Shortly after Linda and I separated I got into the climbs and the temperatures really started to rise with the elevation. There was a fresh coat of asphalt laid down and my Garmin started to report the temperature to be over 100 degrees, I knew it was getting hot and heard temperatures might get into the 90s but over 100 caught me off guard, as I broke the 700 foot altitude barrier the temperature was 107, at 1,000 feet the temperature reported on my Garmin was almost 115 degrees on the black top and I was really beginning to feel it. I looked at my Garmin to see how far Yorkville was, the little town with all the signs talking about the Yorkville General Store. It was under an hour away, I had almost two full water bottles, I would be fine.

In addition to the water situation, I was also dealing with those trucks I mentioned before but the strangest thing would happen, I would ride on long stretches of road with absolutely no shoulder, sometimes nothing but a drop off into a ditch, a barbed wire fence or the Navarro River but during all those parts of the ride, no trucks would pass. In fact, a couple of times before I realized what was going on with the heat, I would ride past a passing lane or a portion of the road with a wide shoulder and I just felt an overriding sense that I should pull in and wait a second, drink some water and take a break, I wasn't tired, I just had two breaks together, but I did and while I stood in that spot with a shoulder, a truck loaded with giant trees blew by. When I got out on the road behind him I thought wow, if I had gone on I would have been around this blind corner with no shoulder when he got on me, I would have nowhere to go and he wouldn't have time to react. A short while later I came on a passing lane and pulled to the right and rode through it, no trucks came, so I started to pull out, I checked my mirror, nothing there and then I felt something say "wait" so I stopped completely, a few seconds later I looked over my shoulder and two giant trucks were there, they weren't the timber trucks, just 18 wheelers loaded down and building momentum for their climb, again had I pulled out and rode on I would have had no shoulder, the first truck would have seen me but the one on his heels, not a chance, I would have just appeared off the side of the truck in front of him and that might have been it. I started to look for every spot I could pull in, it would make the ride slower but it just made sense to be safe. I began to curse the trucks for driving so fast, there were signs up that said share the road with the bikes and it was a popular route to ride by what I could tell, this was going to kill my average.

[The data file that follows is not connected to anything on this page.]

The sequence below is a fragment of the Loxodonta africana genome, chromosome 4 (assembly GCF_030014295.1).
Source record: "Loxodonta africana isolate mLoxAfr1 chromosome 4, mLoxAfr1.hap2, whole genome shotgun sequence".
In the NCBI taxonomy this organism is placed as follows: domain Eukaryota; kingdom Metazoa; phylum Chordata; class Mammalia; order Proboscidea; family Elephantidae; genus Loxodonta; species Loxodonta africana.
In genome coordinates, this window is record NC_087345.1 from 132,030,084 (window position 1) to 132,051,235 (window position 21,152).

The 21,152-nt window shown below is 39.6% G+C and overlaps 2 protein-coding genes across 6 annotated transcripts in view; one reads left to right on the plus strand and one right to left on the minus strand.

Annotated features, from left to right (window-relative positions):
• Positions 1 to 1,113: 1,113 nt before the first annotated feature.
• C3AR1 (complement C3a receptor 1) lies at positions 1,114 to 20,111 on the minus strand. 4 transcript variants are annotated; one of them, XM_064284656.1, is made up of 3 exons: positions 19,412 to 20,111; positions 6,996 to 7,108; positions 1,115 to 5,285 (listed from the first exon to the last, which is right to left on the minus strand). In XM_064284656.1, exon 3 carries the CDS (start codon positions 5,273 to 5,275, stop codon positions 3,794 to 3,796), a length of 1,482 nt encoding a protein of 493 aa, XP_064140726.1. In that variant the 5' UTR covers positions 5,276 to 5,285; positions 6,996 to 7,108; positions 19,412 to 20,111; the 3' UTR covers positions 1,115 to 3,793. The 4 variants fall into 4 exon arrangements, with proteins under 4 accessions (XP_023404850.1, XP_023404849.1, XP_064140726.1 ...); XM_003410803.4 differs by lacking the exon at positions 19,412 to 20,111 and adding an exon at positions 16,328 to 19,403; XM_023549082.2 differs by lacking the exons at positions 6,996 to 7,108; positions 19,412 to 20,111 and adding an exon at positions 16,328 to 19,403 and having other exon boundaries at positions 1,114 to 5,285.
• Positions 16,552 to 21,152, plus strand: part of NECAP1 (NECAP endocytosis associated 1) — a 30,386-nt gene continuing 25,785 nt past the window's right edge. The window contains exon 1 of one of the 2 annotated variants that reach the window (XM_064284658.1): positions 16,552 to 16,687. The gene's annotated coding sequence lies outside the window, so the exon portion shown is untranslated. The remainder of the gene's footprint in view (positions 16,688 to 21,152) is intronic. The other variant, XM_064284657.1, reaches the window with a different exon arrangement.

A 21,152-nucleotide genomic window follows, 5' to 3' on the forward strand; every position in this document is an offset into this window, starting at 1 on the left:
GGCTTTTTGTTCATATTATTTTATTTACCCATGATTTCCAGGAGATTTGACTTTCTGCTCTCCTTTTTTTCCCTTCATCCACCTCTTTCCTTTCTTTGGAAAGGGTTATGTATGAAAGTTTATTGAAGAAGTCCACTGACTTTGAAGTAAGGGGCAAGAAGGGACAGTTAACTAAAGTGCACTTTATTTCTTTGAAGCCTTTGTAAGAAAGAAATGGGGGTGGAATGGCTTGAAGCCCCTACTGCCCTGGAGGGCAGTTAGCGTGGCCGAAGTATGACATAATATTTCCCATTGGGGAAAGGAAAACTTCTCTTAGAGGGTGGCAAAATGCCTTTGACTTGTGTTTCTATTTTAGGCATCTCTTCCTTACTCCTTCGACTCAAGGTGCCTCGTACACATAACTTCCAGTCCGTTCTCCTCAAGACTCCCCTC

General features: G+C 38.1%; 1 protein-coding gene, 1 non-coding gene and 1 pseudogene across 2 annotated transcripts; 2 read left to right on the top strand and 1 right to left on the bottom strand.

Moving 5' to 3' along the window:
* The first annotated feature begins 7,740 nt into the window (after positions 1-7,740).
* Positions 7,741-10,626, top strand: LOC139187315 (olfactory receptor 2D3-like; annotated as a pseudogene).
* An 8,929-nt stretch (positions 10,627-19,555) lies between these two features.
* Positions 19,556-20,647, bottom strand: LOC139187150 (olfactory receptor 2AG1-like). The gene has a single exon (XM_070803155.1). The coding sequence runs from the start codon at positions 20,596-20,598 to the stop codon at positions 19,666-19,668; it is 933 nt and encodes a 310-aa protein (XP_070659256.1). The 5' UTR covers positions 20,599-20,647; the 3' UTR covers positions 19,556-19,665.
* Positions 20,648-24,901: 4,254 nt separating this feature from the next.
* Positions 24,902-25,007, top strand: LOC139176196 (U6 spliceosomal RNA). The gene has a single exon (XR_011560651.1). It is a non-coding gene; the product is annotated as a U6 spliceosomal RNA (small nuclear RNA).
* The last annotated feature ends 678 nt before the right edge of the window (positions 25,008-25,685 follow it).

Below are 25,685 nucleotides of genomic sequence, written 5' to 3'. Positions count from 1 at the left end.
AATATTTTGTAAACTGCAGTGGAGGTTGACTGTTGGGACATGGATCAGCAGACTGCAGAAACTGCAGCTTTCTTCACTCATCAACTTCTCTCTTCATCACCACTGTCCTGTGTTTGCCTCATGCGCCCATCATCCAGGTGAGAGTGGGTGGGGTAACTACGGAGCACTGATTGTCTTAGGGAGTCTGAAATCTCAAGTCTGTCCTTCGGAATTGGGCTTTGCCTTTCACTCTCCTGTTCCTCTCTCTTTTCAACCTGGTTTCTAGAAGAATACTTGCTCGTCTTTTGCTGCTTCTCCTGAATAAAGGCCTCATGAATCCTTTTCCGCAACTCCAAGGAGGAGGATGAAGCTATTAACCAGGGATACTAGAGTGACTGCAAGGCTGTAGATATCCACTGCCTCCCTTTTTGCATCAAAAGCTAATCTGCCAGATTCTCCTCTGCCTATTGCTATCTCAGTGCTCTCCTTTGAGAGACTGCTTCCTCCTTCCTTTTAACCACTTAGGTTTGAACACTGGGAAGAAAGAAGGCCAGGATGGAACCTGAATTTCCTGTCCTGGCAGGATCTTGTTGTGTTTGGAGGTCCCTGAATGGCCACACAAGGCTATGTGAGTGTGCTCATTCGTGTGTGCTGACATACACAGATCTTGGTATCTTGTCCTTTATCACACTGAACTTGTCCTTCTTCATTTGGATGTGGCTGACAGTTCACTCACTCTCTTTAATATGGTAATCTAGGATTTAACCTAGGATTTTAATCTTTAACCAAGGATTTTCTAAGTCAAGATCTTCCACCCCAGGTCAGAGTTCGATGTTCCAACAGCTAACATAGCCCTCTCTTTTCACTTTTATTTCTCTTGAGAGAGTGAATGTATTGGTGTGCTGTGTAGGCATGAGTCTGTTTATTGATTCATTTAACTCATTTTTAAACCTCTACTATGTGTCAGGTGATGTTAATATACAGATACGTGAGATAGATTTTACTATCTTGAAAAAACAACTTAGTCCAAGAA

The ride continued exactly like that, I was very aware of my water level, of the heat and of the sounds trucks made from very far off, I made sure I got in a place where there was a shoulder and that I hustled through every spot that didn't. As Yorkville got closer I thought I was going to finish off the water in my bottles before the water got any hotter because I was about to fill them anyway but I thought I would be better off conserving, just in case the General Store in Yorkville was closed ... which it was. Due to renovations, the only thing open was the giant dumpster backed up to the front door, there wasn't even a crew there working on it for me to get some water from. So now I had to finish the climb with a limited amount of hot water and energy that needed to be managed through the rest of the climb.